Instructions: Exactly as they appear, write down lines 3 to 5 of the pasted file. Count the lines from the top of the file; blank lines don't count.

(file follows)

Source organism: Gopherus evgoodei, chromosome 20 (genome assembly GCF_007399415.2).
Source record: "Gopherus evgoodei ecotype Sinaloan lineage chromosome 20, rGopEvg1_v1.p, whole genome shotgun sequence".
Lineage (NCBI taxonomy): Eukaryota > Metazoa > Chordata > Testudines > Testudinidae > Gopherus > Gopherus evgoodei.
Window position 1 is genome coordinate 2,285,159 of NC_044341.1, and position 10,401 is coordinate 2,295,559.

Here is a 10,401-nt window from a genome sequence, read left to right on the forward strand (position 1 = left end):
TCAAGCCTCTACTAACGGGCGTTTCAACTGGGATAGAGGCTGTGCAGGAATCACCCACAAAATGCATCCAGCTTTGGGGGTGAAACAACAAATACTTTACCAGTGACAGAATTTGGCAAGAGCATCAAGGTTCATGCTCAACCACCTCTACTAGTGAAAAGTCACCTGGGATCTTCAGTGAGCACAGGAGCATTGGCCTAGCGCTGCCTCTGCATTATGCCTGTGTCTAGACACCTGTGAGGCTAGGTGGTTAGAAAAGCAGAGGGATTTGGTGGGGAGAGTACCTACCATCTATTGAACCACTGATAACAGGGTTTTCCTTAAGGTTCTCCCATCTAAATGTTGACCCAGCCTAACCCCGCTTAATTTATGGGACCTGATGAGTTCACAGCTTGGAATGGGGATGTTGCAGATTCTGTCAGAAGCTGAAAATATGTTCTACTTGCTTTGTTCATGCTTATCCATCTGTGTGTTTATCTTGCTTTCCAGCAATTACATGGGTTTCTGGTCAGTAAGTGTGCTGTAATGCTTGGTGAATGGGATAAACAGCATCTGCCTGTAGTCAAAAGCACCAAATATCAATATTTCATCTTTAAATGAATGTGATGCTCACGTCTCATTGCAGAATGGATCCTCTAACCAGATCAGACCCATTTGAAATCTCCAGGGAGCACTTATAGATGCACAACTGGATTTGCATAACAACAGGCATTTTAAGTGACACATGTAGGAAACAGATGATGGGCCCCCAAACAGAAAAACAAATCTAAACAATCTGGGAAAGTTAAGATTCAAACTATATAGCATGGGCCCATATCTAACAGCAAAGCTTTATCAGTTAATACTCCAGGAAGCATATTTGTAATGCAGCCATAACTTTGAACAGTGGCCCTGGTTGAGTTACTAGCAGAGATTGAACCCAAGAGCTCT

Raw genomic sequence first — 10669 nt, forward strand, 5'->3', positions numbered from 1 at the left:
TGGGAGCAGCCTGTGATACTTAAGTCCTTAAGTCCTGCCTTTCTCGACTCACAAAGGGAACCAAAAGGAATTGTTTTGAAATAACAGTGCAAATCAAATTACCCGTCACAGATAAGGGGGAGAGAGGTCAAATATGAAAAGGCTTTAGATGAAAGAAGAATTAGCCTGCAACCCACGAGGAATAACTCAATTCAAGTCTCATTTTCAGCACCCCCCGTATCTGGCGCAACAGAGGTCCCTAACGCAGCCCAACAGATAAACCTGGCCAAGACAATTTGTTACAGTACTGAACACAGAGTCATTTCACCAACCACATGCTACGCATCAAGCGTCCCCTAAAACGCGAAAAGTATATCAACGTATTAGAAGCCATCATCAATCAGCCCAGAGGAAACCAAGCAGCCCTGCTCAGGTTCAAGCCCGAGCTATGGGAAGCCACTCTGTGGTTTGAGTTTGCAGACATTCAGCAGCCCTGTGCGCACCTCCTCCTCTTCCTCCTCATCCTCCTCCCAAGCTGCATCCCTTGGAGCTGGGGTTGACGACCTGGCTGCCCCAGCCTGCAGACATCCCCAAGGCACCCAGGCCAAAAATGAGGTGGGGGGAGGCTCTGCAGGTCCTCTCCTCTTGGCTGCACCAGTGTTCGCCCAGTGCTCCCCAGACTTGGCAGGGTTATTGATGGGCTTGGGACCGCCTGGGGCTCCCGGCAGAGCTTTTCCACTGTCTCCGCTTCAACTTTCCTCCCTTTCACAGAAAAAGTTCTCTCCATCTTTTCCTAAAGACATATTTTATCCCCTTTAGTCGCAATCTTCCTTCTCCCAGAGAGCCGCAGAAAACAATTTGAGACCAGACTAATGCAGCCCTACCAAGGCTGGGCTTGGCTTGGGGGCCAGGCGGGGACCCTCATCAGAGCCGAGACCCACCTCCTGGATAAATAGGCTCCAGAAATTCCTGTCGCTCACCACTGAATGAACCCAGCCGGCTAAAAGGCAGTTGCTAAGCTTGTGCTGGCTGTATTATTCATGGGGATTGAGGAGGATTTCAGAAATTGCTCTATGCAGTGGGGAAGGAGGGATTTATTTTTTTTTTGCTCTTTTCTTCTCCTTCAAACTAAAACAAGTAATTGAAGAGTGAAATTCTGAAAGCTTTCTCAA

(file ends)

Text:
Lineage (NCBI taxonomy): Eukaryota > Metazoa > Chordata > Testudines > Testudinidae > Gopherus > Gopherus evgoodei.
Window position 1 is genome coordinate 2,285,159 of NC_044341.1, and position 10,401 is coordinate 2,295,559.

Here is a 10,401-nt window from a genome sequence, read left to right on the forward strand (position 1 = left end):